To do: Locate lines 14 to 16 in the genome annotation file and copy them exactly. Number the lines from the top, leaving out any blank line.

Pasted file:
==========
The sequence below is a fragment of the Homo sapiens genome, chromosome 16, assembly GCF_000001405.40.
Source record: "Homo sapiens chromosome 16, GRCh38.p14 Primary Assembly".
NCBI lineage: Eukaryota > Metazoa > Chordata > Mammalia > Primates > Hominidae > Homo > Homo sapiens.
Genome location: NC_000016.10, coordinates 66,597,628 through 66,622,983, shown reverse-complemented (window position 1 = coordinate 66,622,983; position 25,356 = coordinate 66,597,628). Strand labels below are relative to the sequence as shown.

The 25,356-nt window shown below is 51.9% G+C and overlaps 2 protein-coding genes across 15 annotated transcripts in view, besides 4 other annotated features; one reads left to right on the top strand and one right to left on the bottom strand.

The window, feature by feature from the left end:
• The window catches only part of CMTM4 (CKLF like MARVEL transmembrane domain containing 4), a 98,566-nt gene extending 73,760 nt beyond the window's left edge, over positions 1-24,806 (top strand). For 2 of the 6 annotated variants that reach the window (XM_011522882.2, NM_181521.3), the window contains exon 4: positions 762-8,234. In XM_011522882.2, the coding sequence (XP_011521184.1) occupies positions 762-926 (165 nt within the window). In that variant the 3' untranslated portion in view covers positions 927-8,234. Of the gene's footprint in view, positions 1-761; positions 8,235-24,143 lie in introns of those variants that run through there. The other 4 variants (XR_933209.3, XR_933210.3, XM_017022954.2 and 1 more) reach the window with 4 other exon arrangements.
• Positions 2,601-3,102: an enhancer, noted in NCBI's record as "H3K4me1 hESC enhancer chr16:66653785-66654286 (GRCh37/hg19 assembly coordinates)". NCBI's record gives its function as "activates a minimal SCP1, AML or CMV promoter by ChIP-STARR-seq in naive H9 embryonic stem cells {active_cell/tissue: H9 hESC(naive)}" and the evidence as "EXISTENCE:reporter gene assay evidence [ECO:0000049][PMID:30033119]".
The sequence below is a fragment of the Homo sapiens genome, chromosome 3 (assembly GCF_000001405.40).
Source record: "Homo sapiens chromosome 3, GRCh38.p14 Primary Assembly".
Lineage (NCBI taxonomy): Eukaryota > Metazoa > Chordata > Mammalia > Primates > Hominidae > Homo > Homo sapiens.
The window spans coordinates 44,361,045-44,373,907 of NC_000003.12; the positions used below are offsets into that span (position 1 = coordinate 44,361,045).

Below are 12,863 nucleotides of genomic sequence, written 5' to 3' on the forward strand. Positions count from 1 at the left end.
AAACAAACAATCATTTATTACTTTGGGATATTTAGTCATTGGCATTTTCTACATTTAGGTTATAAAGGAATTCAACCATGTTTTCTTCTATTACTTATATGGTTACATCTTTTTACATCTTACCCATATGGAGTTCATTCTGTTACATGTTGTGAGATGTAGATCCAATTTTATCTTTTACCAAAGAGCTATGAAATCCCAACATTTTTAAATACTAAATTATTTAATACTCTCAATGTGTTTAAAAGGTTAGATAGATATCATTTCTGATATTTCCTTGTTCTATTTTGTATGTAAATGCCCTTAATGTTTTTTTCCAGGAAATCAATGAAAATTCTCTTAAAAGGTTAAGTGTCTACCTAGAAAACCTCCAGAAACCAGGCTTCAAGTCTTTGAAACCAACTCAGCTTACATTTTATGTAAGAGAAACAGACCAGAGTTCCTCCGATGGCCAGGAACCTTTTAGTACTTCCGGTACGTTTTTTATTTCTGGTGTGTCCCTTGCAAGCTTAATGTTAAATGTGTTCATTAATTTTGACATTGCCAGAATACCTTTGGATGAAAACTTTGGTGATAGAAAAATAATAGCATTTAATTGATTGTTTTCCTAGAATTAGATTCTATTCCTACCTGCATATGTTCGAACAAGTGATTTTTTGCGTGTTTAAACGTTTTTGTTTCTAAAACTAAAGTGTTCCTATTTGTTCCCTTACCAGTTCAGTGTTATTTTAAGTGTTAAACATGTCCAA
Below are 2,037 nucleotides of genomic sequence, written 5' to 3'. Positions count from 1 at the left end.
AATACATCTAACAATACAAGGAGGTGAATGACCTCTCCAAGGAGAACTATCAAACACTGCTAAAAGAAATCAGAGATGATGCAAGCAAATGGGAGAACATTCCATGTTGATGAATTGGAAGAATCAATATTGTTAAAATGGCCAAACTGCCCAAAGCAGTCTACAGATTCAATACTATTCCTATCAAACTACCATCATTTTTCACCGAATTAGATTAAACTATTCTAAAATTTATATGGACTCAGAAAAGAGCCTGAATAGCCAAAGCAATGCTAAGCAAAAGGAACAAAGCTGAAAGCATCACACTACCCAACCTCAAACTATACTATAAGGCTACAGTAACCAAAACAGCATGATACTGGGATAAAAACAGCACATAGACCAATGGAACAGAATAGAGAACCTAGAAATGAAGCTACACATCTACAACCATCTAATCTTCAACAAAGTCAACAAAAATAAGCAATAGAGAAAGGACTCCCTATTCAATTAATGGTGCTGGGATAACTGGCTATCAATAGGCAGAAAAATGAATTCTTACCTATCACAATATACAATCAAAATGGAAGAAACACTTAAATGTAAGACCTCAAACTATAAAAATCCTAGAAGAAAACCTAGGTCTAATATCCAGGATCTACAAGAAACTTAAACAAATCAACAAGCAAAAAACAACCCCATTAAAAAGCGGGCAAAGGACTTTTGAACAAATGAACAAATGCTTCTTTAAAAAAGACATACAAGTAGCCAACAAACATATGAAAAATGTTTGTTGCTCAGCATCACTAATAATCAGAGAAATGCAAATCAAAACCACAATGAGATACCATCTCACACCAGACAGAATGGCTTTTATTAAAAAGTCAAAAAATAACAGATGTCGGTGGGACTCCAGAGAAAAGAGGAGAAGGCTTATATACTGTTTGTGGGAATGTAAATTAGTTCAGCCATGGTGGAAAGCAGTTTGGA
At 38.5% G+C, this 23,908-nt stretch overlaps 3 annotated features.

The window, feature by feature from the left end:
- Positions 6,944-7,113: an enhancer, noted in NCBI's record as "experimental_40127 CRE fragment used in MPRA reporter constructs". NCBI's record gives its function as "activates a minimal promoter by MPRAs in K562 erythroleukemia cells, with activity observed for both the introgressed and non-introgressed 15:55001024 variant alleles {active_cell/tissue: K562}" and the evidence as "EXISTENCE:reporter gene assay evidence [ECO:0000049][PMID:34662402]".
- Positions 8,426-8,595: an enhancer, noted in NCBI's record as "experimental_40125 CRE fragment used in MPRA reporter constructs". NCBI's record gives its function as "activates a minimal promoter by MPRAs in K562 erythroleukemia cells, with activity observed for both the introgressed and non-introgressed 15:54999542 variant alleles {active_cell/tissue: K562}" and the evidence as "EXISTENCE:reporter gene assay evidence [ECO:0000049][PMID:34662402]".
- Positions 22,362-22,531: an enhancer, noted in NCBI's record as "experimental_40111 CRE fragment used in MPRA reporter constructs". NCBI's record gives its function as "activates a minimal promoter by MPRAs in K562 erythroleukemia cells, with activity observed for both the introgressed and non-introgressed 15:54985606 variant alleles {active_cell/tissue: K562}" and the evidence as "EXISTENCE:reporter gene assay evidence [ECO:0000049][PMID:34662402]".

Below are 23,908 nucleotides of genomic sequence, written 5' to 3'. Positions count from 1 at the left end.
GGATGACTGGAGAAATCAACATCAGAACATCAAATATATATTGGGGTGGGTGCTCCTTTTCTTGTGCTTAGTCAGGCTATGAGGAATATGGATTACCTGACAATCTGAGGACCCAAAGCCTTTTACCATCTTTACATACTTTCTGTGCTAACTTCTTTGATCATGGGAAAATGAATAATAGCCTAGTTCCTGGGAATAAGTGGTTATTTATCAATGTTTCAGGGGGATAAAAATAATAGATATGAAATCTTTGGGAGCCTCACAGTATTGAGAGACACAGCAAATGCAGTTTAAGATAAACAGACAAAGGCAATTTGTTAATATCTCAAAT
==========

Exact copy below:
AAACAAACAATCATTTATTACTTTGGGATATTTAGTCATTGGCATTTTCTACATTTAGGTTATAAAGGAATTCAACCATGTTTTCTTCTATTACTTATATGGTTACATCTTTTTACATCTTACCCATATGGAGTTCATTCTGTTACATGTTGTGAGATGTAGATCCAATTTTATCTTTTACCAAAGAGCTATGAAATCCCAACATTTTTAAATACTAAATTATTTAATACTCTCAATGTGTTTAAAAGGTTAGATAGATATCATTTCTGATATTTCCTTGTTCTATTTTGTATGTAAATGCCCTTAATGTTTTTTTCCAGGAAATCAATGAAAATTCTCTTAAAAGGTTAAGTGTCTACCTAGAAAACCTCCAGAAACCAGGCTTCAAGTCTTTGAAACCAACTCAGCTTACATTTTATGTAAGAGAAACAGACCAGAGTTCCTCCGATGGCCAGGAACCTTTTAGTACTTCCGGTACGTTTTTTATTTCTGGTGTGTCCCTTGCAAGCTTAATGTTAAATGTGTTCATTAATTTTGACATTGCCAGAATACCTTTGGATGAAAACTTTGGTGATAGAAAAATAATAGCATTTAATTGATTGTTTTCCTAGAATTAGATTCTATTCCTACCTGCATATGTTCGAACAAGTGATTTTTTGCGTGTTTAAACGTTTTTGTTTCTAAAACTAAAGTGTTCCTATTTGTTCCCTTACCAGTTCAGTGTTATTTTAAGTGTTAAACATGTCCAA
Below are 2,037 nucleotides of genomic sequence, written 5' to 3'. Positions count from 1 at the left end.
AATACATCTAACAATACAAGGAGGTGAATGACCTCTCCAAGGAGAACTATCAAACACTGCTAAAAGAAATCAGAGATGATGCAAGCAAATGGGAGAACATTCCATGTTGATGAATTGGAAGAATCAATATTGTTAAAATGGCCAAACTGCCCAAAGCAGTCTACAGATTCAATACTATTCCTATCAAACTACCATCATTTTTCACCGAATTAGATTAAACTATTCTAAAATTTATATGGACTCAGAAAAGAGCCTGAATAGCCAAAGCAATGCTAAGCAAAAGGAACAAAGCTGAAAGCATCACACTACCCAACCTCAAACTATACTATAAGGCTACAGTAACCAAAACAGCATGATACTGGGATAAAAACAGCACATAGACCAATGGAACAGAATAGAGAACCTAGAAATGAAGCTACACATCTACAACCATCTAATCTTCAACAAAGTCAACAAAAATAAGCAATAGAGAAAGGACTCCCTATTCAATTAATGGTGCTGGGATAACTGGCTATCAATAGGCAGAAAAATGAATTCTTACCTATCACAATATACAATCAAAATGGAAGAAACACTTAAATGTAAGACCTCAAACTATAAAAATCCTAGAAGAAAACCTAGGTCTAATATCCAGGATCTACAAGAAACTTAAACAAATCAACAAGCAAAAAACAACCCCATTAAAAAGCGGGCAAAGGACTTTTGAACAAATGAACAAATGCTTCTTTAAAAAAGACATACAAGTAGCCAACAAACATATGAAAAATGTTTGTTGCTCAGCATCACTAATAATCAGAGAAATGCAAATCAAAACCACAATGAGATACCATCTCACACCAGACAGAATGGCTTTTATTAAAAAGTCAAAAAATAACAGATGTCGGTGGGACTCCAGAGAAAAGAGGAGAAGGCTTATATACTGTTTGTGGGAATGTAAATTAGTTCAGCCATGGTGGAAAGCAGTTTGGA